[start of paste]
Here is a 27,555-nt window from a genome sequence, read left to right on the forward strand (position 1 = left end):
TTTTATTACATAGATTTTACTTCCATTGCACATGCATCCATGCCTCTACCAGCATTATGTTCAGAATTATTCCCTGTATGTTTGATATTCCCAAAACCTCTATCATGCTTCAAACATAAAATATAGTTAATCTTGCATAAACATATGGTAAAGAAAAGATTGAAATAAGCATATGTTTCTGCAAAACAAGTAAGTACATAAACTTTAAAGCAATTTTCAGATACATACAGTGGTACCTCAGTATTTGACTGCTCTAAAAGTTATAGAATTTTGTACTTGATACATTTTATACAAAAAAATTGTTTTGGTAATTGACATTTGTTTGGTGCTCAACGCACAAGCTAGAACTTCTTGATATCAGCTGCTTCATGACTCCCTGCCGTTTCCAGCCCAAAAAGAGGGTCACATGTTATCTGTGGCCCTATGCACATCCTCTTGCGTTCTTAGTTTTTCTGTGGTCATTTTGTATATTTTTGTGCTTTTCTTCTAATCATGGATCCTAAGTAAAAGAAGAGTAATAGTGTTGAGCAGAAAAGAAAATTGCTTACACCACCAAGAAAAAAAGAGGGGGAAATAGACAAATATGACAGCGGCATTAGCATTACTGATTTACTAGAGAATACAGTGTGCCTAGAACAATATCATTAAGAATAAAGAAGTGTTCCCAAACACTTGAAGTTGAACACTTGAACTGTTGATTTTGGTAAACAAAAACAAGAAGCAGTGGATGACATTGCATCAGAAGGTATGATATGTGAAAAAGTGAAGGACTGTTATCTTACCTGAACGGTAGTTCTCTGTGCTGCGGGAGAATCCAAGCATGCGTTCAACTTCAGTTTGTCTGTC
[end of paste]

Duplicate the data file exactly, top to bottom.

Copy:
Here is a 27,555-nt window from a genome sequence, read left to right on the forward strand (position 1 = left end):
TTTTATTACATAGATTTTACTTCCATTGCACATGCATCCATGCCTCTACCAGCATTATGTTCAGAATTATTCCCTGTATGTTTGATATTCCCAAAACCTCTATCATGCTTCAAACATAAAATATAGTTAATCTTGCATAAACATATGGTAAAGAAAAGATTGAAATAAGCATATGTTTCTGCAAAACAAGTAAGTACATAAACTTTAAAGCAATTTTCAGATACATACAGTGGTACCTCAGTATTTGACTGCTCTAAAAGTTATAGAATTTTGTACTTGATACATTTTATACAAAAAAATTGTTTTGGTAATTGACATTTGTTTGGTGCTCAACGCACAAGCTAGAACTTCTTGATATCAGCTGCTTCATGACTCCCTGCCGTTTCCAGCCCAAAAAGAGGGTCACATGTTATCTGTGGCCCTATGCACATCCTCTTGCGTTCTTAGTTTTTCTGTGGTCATTTTGTATATTTTTGTGCTTTTCTTCTAATCATGGATCCTAAGTAAAAGAAGAGTAATAGTGTTGAGCAGAAAAGAAAATTGCTTACACCACCAAGAAAAAAAGAGGGGGAAATAGACAAATATGACAGCGGCATTAGCATTACTGATTTACTAGAGAATACAGTGTGCCTAGAACAATATCATTAAGAATAAAGAAGTGTTCCCAAACACTTGAAGTTGAACACTTGAACTGTTGATTTTGGTAAACAAAAACAAGAAGCAGTGGATGACATTGCATCAGAAGGTATGATATGTGAAAAAGTGAAGGACTGTTATCTTACCTGAACGGTAGTTCTCTGTGCTGCGGGAGAATCCAAGCATGCGTTCAACTTCAGTTTGTCTGTC